Looking at people and materials
Paper was one of the most expensive materials used in book production and during this period it was usually made from rags and hemp fiber. This sixteenth-century image of a ‘Paper Maker’ shows us how these rags were turned into paper.
Fig 1. The Paper Maker in Jost Amman, Das Ständebuch (Frankfurt am Main, 1568). (Click to expand)
The water-powered mangles to the left beat cloths and hemp fibre into a pulp. To the right, the ‘vatman’ carefully scoops up the pulp into a mould. Look carefully and you can see lines across his mould – these are called chain lines.
Once the water had drained through the mould, the ‘coucher’ would carefully transfer the still damp sheet onto a piece of felt to help it dry. These sheets would be built up, layer by layer, and then brought to a wooden screw press (behind the vatman), for pressing (to get rid of excess water). After that the sheets were air dried in drying lofts.
Fig 2. The Type Caster in Jost Amman, Das Ständebuch (Frankfurt am Main, 1568). (Click to expand)
The Type Caster was vital to printing. He cast type from tin, lead and antimony. Here we see him in the act of pouring molten liquid into the type-mould. Inside the mould was a copper matrix in which the shape of a letter had been punched. The liquid would fill the space of the letter and, once cooled, the letter would be ready to send to the printer. Casting type was a slow process: as this image reminds us, all early type was cast by hand.
Fig 3. The Printer in Jost Amman, Das Ständebuch (Frankfurt am Main, 1568). (Click to expand)
This image of a printer’s workshop shows several workmen: in the background we see compositors at work, carefully sorting the alphabetic characters needed for each page. In the foreground the printer inks the forme (containing the type), just before his companion places a sheet of paper on it.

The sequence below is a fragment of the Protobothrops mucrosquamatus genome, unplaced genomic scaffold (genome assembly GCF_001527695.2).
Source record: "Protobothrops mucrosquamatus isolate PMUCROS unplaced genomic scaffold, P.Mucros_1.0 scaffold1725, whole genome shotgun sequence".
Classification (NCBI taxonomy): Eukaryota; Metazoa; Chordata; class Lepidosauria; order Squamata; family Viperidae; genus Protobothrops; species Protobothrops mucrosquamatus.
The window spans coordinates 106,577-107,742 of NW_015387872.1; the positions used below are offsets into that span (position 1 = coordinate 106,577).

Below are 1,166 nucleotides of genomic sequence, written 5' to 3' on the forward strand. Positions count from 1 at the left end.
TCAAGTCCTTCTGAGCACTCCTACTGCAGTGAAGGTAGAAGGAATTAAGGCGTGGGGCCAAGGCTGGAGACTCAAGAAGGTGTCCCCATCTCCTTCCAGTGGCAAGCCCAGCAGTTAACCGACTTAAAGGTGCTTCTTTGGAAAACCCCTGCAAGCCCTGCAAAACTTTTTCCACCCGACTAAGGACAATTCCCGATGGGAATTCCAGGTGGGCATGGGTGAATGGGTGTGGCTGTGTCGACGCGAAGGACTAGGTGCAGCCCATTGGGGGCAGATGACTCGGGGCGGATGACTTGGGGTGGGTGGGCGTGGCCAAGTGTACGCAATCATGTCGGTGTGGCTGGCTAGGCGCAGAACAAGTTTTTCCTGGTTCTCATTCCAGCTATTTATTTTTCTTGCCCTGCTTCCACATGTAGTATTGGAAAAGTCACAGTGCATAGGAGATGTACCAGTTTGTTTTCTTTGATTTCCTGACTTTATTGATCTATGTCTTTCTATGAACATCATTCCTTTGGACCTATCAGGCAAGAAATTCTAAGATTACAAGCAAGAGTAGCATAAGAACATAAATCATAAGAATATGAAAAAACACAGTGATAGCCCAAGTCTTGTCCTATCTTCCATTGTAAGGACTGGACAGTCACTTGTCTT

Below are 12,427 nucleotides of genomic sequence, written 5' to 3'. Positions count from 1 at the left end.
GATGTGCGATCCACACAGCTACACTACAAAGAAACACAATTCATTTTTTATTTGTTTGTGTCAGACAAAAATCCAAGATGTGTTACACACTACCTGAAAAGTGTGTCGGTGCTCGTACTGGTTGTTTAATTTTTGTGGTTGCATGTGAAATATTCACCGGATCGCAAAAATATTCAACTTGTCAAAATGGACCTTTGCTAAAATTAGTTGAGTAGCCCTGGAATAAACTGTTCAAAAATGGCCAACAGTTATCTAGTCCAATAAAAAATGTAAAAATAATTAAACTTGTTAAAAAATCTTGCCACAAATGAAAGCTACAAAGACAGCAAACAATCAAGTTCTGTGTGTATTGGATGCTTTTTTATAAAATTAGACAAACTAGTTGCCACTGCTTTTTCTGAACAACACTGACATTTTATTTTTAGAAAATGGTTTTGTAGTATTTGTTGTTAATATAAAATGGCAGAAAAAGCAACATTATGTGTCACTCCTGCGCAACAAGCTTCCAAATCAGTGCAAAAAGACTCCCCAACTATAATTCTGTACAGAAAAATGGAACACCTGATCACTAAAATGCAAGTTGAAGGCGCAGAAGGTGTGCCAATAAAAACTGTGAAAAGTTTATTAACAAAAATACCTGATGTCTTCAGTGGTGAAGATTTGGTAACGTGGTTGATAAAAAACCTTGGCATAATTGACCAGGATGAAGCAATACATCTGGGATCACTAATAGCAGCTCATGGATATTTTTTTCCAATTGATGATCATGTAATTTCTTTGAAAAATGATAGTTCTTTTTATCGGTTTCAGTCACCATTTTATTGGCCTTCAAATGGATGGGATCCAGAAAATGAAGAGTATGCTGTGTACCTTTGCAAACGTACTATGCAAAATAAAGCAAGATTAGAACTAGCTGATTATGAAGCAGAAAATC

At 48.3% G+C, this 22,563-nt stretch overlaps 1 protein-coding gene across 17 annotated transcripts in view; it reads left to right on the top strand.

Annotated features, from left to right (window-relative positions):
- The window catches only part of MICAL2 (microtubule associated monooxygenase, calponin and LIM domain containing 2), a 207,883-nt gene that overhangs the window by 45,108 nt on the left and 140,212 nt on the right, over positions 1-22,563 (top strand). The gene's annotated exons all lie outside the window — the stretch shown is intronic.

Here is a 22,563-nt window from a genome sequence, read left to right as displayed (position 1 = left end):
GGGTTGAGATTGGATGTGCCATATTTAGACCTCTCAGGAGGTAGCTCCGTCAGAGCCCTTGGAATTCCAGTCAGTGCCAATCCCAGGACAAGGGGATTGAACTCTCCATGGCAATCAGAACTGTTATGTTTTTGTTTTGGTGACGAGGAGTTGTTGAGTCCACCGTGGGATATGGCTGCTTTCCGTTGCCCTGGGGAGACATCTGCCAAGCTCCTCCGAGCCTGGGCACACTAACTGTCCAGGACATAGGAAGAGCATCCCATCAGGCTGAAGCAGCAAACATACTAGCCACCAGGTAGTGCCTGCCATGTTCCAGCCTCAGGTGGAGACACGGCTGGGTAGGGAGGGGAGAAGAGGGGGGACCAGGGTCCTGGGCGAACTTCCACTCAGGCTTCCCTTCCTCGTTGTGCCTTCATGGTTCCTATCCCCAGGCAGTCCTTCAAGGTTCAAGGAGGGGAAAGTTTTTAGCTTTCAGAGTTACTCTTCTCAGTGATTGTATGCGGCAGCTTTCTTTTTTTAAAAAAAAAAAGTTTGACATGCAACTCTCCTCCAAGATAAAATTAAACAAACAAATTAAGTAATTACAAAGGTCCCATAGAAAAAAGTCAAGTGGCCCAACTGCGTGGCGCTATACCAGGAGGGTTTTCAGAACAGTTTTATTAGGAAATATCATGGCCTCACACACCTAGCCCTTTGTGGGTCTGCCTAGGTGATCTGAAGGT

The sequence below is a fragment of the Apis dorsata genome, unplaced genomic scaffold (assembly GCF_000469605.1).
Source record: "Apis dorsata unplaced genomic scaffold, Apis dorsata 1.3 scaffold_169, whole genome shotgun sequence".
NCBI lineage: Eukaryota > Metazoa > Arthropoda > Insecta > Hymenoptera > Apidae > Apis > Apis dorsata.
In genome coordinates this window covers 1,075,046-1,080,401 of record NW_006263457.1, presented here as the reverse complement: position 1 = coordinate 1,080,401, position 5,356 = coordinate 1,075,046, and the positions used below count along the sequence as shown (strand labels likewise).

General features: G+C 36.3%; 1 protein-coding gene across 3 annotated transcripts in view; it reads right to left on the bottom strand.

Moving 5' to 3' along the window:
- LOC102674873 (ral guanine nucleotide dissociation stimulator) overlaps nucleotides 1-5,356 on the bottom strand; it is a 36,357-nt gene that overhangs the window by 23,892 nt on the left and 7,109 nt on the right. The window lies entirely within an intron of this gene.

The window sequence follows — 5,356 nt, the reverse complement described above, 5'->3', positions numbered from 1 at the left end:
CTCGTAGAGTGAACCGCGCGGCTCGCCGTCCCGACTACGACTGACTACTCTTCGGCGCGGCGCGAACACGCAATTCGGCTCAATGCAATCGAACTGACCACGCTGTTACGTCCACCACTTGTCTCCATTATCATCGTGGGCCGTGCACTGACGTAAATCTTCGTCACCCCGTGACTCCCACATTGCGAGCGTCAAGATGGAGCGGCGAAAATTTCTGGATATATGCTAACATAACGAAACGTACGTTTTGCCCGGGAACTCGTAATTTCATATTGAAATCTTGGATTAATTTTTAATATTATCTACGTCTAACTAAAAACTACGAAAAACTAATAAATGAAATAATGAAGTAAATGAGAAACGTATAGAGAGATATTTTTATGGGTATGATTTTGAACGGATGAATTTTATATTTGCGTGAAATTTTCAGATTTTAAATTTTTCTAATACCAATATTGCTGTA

The paper would then be pressed onto the inked forme. Immediately in front are stacks of printed and blank pages.
Once the pages had been printed the leaves would then be folded. If a leaf was folded once it was called a ‘folio’ (2 leaves or 4 pages of text). This was the largest size book and therefore the most costly. If the sheet was folded twice it was known as a ‘quarto’ (4 leaves or 8 pages). If it was folded three times it was known as an octavo (8 leaves and 16 pages). One way of identifying the format of books is to hold a leaf of paper up to the light: in a folio the chain lines of the paper mould stand out as vertical lines; a quarto has horizontal lines and an octavo has vertical lines.
Fig 4. The Bookbinder in Jost Amman, Das Ständebuch (Frankfurt am Main, 1568). (Click to expand)
At the bindery the leaves were gathered into sections known as quires (originally 4 sheets forming 8 leaves or 16 pages). In this image of a bookbinder’s workshop we see two figures: in the back-ground a binder, using a sewing frame, busily sews the quires of paper together to form the text-block. In the foreground his colleague ‘ploughs’ the edges of the text-block, to ensure that pages are evenly cut.
Around the men we see the tools of their trade: a flat headed hammer lies on the ground – it would have been used to beat the paper sheets before sewing to make them as flat as possible. To the left we see a bound book in a lying press, propped up against a wooden block. The lying press was designed to hold the book steady while the edges of the text-block were being cut. On the wall we see smaller tools, including files and sewing thread.
These are just some of the people involved in the book trade.
- What other occupations do you think were linked to the book trade?
- Find out by using the British Book Trade Index to search for trades in a particular county (e.g. Berkshire).
- Choose any county in the ‘County’ drop down list and click ‘search’.
- In the comments section below, add any trades you may have found and where they were located.
Dr Elizabethanne Boran, Librarian of the Edward Worth Library, Dublin.
© Trinity College Dublin